LD: Tell us about bringing the show to the Music Box Theatre?

Pask: The Music Box is a much smaller space than we were dealing with at ART, but the benefit of it was that the audience would be that much closer; the tent would be that much more encompassing. Here we had the opportunity to kind of wrap our vocabulary around the audience and use the front of the stage and the balcony boxes and even the mezzanine to bring our vocabulary of the time-worn circus, the patinas into the house.

I always knew that I was going to be very excited about how, in the end, it worked here. In Boston, the reveal was sort of landscape, but in New York, the audience relationship to the stage is different. At ART, where you are looking down on the stage, here you’re really looking up. So, for that to be really impressive, the tent had to rise up at the end as far as it possibly could. We did reconceive the rigging system for New York so that the tent could fully reach the potential of nearly being out of sight when it’s struck at the end of the show. In doing that, it revealed all of the props, and the scenery held in stasis, and you saw the backstage world, which became another point of intrigue. It was a melding of the theatre and the temporariness of this play being put on inside of it. I just love how that relationship is balanced here.

I think the idea of scenery and the temporariness of it is something that we deal with all the time. As designers, we are creating these images that are sometimes fleeting, but we are seeking to create moments that are memorable. We are doing that in a number of ways through the facility of our tricks of the trade but also just the materials themselves. The thing that was inspiring to me about this was really using materials that, by their very nature, are compact and meant to be packed away--the idea that the whole tent could really fold up and be packed into a box, but yet it provided a kind of vast environment for the players. Working with some of those things and those ideas was exciting for me to play with and explore while thinking about always supporting the concept. I do love those moments when you kind of half create an environment, and some of the answers start to come quickly, in a way revealing themselves because, in this world we are creating, it could only be this or work this way. I enjoy that, sort of setting the rules, find the rules for this arena.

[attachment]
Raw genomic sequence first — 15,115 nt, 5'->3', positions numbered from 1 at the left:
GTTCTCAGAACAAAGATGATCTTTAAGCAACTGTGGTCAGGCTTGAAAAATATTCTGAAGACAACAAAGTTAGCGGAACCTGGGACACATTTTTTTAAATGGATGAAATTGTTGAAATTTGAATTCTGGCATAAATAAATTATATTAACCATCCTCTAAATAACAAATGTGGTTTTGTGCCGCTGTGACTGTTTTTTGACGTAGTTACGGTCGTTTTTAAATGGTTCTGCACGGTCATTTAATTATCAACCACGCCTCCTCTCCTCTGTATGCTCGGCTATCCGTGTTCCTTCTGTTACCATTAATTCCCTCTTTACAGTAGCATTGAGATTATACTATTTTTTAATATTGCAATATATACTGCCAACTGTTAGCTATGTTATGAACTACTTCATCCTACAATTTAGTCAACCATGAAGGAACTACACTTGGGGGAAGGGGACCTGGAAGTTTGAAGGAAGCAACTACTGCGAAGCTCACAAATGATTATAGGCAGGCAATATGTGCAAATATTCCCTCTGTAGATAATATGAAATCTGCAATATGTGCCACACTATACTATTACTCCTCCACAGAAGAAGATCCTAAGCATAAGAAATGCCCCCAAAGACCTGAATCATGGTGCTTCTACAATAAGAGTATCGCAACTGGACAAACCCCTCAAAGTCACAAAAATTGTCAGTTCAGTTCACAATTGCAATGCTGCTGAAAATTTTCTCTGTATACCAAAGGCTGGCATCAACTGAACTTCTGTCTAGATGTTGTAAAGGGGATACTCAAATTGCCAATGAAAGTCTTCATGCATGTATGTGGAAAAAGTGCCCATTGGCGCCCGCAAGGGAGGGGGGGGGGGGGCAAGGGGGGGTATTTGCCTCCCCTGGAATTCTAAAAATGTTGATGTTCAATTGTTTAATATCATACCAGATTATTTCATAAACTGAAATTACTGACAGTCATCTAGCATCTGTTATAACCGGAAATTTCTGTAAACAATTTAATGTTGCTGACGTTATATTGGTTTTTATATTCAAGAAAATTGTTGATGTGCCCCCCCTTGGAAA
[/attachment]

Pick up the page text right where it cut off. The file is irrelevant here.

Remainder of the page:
LD: What were some elements for this show that you are particularly pleased with?

Pask: I love the strength of the conceptual base for the show. Scenically, I love the vocabulary when we get to the hearth, all the graphic qualities of the three dimensional objects—the bed and the fireplace. That was a fun thing for me to explore and discover—Theo’s world and their home. It finds itself peppered throughout: the banners of Charlemagne’s throne room and the idea of this old engraved etchings that can speak to another era and are infused with this vocabulary. That in some situations might be in Catherine’s home; then in the circus, you can bring out these real elements—that let you relate to them as an audience member. In the circus, you can make outrageous and amplify the use of them. I think that was a lot of fun to explore.

More than anything, I am pleased with the environment itself and really playing with the overall impact of the shape of that space. The thing that people don’t really notice is that the perspective is incredibly severe. It swoops way up in order to create the impression of that shape and just the idea of looking up into the top of that tent. It has a much more embracing form than it would be if you had just done it kind of straight all the way across. That is one of those tricks that I think it is hard for people to even recognize. For me, achieving that subtly of that impression, creating something visceral, is always a thrill for me. It is the height and even the perspective of all the panels and the curve.